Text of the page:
Interesting Android Apps from Google

Google releases a lot of Android apps to the Google Play store. Some are part of larger, well-known Google products like YouTube or Gmail. Some are developer tools, and some are designed around accessibility concerns. However, you'll also find some more unusual apps in the Google Play store that you may not have even known were made by Google.  

Tip: All the apps below should be equally available no matter which company makes your Android phone, including Samsung, Google, Huawei, Xiaomi, etc.

Google Hosts Its I/O Developers Conference
Google Hosts Its I/O Developers Conference. Justin Sullivan Getty Images News

Google Cardboard is an app that, combined with an inexpensive cardboard kit, lets you turn an Android phone into a virtual reality device for viewing and interacting with photos, movies, and games.

The media files have to have been specifically created for Cardboard for this to work. How do you create items for use with Google Cardboard? One way is through the Cardboard Camera app

Google is also encouraging schools to use Google Carboard through the Expeditions app, which allows for classroom guided experiences. 

of 11
Google Duo

 Google Duo is an app introduced at the 2016 Google I/O developer conference. Duo is designed as a simple video calling app. Just video calls, no text messaging.  At the conference, it was introduced as having some user experience enhancements over existing video calling apps, such as the ability to preview the caller before deciding to answer. 

of 11

 Allo is another app announced at Google I/O 2016. Allo is an instant messaging app, so the chat and photo-sharing companion to Duo. Allo also has some Snapchat like features with the option to send encrypted messages that expire. (No word on the dog-face filter). Allo also has deeper integration with an intelligent agent with auto-suggested replies to messages.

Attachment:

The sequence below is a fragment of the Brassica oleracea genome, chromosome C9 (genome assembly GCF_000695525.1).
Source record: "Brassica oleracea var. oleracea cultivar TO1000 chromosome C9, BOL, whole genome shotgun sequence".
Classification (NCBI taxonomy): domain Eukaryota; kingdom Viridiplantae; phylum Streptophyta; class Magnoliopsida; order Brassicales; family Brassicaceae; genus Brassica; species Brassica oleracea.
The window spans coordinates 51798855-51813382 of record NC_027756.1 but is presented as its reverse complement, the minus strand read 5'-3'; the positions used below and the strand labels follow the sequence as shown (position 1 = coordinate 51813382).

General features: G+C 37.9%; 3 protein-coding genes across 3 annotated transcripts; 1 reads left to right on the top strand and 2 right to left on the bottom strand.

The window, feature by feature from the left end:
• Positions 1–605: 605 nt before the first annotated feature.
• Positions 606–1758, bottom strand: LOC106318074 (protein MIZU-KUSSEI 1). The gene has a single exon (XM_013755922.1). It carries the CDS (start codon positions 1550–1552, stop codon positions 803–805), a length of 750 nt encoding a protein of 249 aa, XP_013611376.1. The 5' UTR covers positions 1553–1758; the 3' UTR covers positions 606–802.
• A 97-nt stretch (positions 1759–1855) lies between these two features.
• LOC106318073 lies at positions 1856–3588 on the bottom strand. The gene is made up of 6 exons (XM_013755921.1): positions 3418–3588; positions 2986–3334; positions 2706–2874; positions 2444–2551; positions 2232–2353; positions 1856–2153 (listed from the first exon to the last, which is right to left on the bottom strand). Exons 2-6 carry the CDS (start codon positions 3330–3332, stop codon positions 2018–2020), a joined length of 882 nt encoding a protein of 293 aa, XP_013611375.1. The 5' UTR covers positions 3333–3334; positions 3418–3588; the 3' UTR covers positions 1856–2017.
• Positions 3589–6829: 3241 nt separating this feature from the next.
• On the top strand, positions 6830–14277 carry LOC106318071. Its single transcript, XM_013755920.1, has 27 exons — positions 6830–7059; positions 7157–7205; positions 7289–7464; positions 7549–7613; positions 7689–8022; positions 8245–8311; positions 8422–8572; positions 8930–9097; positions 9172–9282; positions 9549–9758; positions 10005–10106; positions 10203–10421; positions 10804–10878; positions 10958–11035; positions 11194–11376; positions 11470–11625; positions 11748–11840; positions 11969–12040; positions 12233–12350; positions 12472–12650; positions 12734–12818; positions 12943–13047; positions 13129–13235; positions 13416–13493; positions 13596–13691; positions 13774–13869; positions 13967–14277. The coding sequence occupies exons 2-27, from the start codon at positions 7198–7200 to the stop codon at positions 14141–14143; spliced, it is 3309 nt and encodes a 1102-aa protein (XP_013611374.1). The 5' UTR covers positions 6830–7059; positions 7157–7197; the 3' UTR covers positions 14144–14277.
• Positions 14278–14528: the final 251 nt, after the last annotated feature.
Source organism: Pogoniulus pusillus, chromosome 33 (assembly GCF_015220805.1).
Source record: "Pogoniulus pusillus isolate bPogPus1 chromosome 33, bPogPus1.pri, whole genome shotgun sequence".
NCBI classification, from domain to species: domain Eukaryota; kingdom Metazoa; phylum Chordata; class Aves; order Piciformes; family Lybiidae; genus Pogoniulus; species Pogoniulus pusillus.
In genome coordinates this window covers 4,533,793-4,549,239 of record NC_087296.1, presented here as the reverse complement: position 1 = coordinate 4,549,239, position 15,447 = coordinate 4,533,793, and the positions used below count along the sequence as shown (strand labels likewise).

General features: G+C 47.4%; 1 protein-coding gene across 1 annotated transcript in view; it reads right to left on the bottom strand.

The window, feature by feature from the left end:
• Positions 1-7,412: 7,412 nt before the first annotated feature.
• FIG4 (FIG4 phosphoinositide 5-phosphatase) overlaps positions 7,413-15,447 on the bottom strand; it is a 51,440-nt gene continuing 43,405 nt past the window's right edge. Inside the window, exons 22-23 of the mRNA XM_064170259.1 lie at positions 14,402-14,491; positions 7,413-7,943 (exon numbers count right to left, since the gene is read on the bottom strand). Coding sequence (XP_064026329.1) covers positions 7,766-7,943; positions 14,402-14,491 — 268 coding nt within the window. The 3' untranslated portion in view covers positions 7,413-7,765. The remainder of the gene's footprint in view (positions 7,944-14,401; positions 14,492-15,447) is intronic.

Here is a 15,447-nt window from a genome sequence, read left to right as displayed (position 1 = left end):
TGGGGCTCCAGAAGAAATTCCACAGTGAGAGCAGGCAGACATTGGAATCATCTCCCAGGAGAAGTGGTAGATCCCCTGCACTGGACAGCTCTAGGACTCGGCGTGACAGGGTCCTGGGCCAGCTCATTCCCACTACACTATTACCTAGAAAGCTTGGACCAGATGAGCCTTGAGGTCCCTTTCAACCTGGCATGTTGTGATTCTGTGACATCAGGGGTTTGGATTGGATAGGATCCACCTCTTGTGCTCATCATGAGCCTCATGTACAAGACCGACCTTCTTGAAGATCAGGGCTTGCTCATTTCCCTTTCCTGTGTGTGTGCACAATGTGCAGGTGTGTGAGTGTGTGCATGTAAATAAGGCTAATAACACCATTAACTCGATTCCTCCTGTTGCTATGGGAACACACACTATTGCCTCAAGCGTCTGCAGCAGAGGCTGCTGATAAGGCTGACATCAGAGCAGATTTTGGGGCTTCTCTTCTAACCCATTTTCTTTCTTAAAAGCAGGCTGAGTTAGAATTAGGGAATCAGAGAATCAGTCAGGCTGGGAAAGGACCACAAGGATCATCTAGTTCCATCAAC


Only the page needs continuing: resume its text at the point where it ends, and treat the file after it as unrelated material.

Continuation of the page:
of 11
Spaces Google App

Spaces is an experimental app that looks as if it's auditioning to either replace Google+ or replace Slack. Spaces allows you to create private groups or "spaces" in which you can share with small groups. You can integrate content you find in other spaces (YouTube videos, websites, etc) and longer posts that you create within the app. You can then make threaded comments on the post. You can also use Google search to find older conversations.  

The big advantage a flexible communication tool like this would have over Slack is no apparent storage limit plus the power of Google search. However, Slack's current big advantage (other than being an established player) is the huge number of app integrations, including the same Google apps that Spaces already supports. 

of 11

Who's Down?

Who's Down
Screen capture

What is Who's Down? This is an invite-only beta that appeared in Google Play sometime in 2015. You can register for an invite by installing the app or by going directly to the  Who's Down website, but in order to register for an invite, it asks you to supply your email and your school

Early speculation was that the app was geared at teenagers and the school in question was their high school. While that's certainly possible, it seems unlikely given that the Who's Down website has a background image of lightly bearded hipsters and auto-fills the "school" field with universities.